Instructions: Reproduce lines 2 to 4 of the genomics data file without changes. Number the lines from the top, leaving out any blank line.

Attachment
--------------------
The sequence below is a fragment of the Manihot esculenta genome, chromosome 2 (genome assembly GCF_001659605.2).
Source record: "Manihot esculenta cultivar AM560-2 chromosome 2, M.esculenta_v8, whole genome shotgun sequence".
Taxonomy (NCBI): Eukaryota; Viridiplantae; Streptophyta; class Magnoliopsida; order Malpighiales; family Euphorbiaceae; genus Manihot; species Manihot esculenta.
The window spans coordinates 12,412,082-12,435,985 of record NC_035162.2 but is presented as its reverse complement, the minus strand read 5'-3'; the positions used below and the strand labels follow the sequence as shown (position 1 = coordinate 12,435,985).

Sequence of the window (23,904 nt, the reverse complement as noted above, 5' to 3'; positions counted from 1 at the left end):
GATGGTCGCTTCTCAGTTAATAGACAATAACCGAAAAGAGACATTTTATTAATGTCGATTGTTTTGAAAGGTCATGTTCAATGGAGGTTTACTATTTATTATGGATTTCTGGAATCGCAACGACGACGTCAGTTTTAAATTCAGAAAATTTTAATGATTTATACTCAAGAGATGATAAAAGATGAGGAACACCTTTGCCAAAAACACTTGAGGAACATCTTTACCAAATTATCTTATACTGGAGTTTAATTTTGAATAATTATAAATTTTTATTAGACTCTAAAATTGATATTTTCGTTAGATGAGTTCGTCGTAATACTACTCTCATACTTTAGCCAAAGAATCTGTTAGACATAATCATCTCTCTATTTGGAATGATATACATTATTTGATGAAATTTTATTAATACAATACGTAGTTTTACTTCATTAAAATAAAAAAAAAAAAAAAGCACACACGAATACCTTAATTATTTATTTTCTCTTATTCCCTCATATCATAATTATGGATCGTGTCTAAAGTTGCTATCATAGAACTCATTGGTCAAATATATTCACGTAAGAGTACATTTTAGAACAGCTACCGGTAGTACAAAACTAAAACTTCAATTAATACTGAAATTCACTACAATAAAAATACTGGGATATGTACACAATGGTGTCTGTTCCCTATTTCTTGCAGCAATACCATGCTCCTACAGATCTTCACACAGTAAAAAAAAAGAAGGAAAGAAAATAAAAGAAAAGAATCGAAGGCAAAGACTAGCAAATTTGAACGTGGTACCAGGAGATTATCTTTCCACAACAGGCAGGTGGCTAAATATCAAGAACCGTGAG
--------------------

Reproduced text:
Source record: "Manihot esculenta cultivar AM560-2 chromosome 2, M.esculenta_v8, whole genome shotgun sequence".
Taxonomy (NCBI): Eukaryota; Viridiplantae; Streptophyta; class Magnoliopsida; order Malpighiales; family Euphorbiaceae; genus Manihot; species Manihot esculenta.
The window spans coordinates 12,412,082-12,435,985 of record NC_035162.2 but is presented as its reverse complement, the minus strand read 5'-3'; the positions used below and the strand labels follow the sequence as shown (position 1 = coordinate 12,435,985).